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Panelists Disagree On Value Of Development For Muslim Women

Wed, Apr 1, 1998

Press

Washington Report on Middle East Affairs / By Randa Kayyali

The contrast between the academic and the activist approaches to development was highlighted well in a panel discussion on “Muslim Women and the Politics of Participation” held at the Middle East Institute on Feb. 3, 1998.

Although they are co-editors of a new book, Muslim Women and the Politics of Participation; Implementing the Beijing Platform, (Syracuse University Press), panelists Mahnaz Afkhami, executive director of both the Sisterhood Is Global Institute and the Foundation for Iranian Studies, and Dr. Erika Friedl, professor of anthropology at Western Michigan University and author of several books on Iran, presented sharply contrasting views on the consequences of development for Muslim women.

Afkhami is optimistic about the future participation of Muslim women in the political process and felt that the Beijing Conference on Women (1995) was “a ground-breaking event for women and their role in society.” She reminded the audience that the majority of decision-makers in the international conference were women and the agenda of the conference was the empowerment of women. The rapid growth of non-governmental organizations (NGOs) in the past 20 years and the Beijing conference have combined to create a “critical momentum” for a global women’s empowerment and put pressure on governments to improve women’s education, voting rights and health care in their countries, Afkhami said.

As a result of the Beijing conference, some women’s organizations have concluded that emphasizing women’s political participation is more important than focusing on policy issues, as women’s organizations in the U.S. have done. “We have learned that there are very few countries in the world that have realized women’s political participation,” Afkhami said, with the notable exceptions of the Scandinavian countries that have a substantial number of women in the executive and legislative branches of the government. She added that since 1996 many people have concluded that being a feminist and a Muslim are not contradictory identities and “there is no reason why we can’t be both—especially in a religion where there is no intermediary to God.”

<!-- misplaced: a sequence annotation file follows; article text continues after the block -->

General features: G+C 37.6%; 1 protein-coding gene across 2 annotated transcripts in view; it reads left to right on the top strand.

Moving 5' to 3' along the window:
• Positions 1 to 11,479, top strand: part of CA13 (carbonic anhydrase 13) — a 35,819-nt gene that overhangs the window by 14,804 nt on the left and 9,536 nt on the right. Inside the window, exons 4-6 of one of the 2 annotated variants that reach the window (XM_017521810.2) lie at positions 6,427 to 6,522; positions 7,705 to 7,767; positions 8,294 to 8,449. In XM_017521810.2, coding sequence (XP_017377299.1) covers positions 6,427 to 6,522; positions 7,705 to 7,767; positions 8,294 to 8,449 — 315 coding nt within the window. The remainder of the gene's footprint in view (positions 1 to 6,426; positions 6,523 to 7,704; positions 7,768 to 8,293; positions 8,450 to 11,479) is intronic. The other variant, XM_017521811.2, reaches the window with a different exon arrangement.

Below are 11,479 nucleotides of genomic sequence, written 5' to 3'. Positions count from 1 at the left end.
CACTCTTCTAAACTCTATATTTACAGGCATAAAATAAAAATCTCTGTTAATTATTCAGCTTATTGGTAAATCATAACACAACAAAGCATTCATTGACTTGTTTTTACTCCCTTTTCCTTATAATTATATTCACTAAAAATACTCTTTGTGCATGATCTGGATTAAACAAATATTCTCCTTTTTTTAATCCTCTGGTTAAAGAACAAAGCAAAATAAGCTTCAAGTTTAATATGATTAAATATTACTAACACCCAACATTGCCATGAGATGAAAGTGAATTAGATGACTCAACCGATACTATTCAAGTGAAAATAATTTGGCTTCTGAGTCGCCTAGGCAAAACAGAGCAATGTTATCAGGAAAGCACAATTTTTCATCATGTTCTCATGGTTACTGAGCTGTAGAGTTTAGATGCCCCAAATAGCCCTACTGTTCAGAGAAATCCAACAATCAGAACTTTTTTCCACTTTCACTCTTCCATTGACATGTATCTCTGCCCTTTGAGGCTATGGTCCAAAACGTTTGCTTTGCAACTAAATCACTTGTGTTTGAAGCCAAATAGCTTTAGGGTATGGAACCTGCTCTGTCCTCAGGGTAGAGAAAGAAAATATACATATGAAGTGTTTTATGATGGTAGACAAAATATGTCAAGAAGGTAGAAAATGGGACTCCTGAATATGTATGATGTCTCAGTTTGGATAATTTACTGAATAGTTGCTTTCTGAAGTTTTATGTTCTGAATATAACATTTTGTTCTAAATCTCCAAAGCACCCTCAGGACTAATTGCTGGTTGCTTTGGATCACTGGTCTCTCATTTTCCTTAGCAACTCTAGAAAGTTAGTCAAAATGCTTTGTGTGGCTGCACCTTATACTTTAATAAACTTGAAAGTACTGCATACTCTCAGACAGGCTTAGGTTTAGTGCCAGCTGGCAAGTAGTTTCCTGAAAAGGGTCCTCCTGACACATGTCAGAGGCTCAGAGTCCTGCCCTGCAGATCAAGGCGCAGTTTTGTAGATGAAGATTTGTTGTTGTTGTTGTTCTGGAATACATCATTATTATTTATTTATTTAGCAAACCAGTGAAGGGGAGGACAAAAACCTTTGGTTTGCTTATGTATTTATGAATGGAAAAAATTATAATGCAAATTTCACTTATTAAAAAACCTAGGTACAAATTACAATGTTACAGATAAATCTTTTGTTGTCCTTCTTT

In her more pessimistic view, Friedl acknowledged that the Beijing conference had had a “trickle-down” effect and cited the implementation of a gender-based quota system for women at Iranian universities. She emphasized, however, that the effects of the quota system are not yet known. Friedl contended that education, particularly in vocational or technical skills, only provides women with a “very, very marginal advantage” that may do more to bolster cottage industries than it does to raise the standard of living or happiness of women in general. Friedl said that the structure of society, politics and the economy are the biggest problems facing Iranian women today and that many of the youths and women who voted for President Khatami said they did so because they thought he would do the most to improve the Iranian economy.

Friedl was critical of the Bejing conference and the desire to establish universal women’s rights. She emphasized that human rights and women’s rights are difficult to define and often are used for demagogic purposes, such as the ongoing debates on the veil and clitordectomy. Friedl emphasized the need for women in different situations to express their own localized needs.

Friedl expressed concern over the approach of many NGOs established by urban, middle-class women to help rural, poor women. She felt that there is a paternalistic tone and class bias in agendas of such groups and in the topics addressed by NGOs in general and at the Beijing conference in particular. Afkhami said that the Beijing conference focused on attaining and prioritizing universal rights because “human aspirations are not determined by race or gender.” In contrast to Friedl, Afkhami wanted to identify and prioritize global concerns of women before defining and demanding rights in a particular society.

Despite their contrasting reactions to the value of NGO work, both Friedl and Afkhami agreed that national crises and violence take the greatest toll on women. The interplay of governments and extremist movements, as in Algeria and Afghanistan, have combined to deprive the women, as well as the public at large in those societies, of political institutions and ways to improve the status quo.

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About Mahnaz Afkhami

A lifetime advocate for the rights of women, Mahnaz Afkhami works with activists across the world, especially in Muslim majority societies, to help women become leaders. She is Founder and President of Women’s Learning Partnership for Rights, Development, and Peace (WLP), Executive Director of Foundation for Iranian Studies...more

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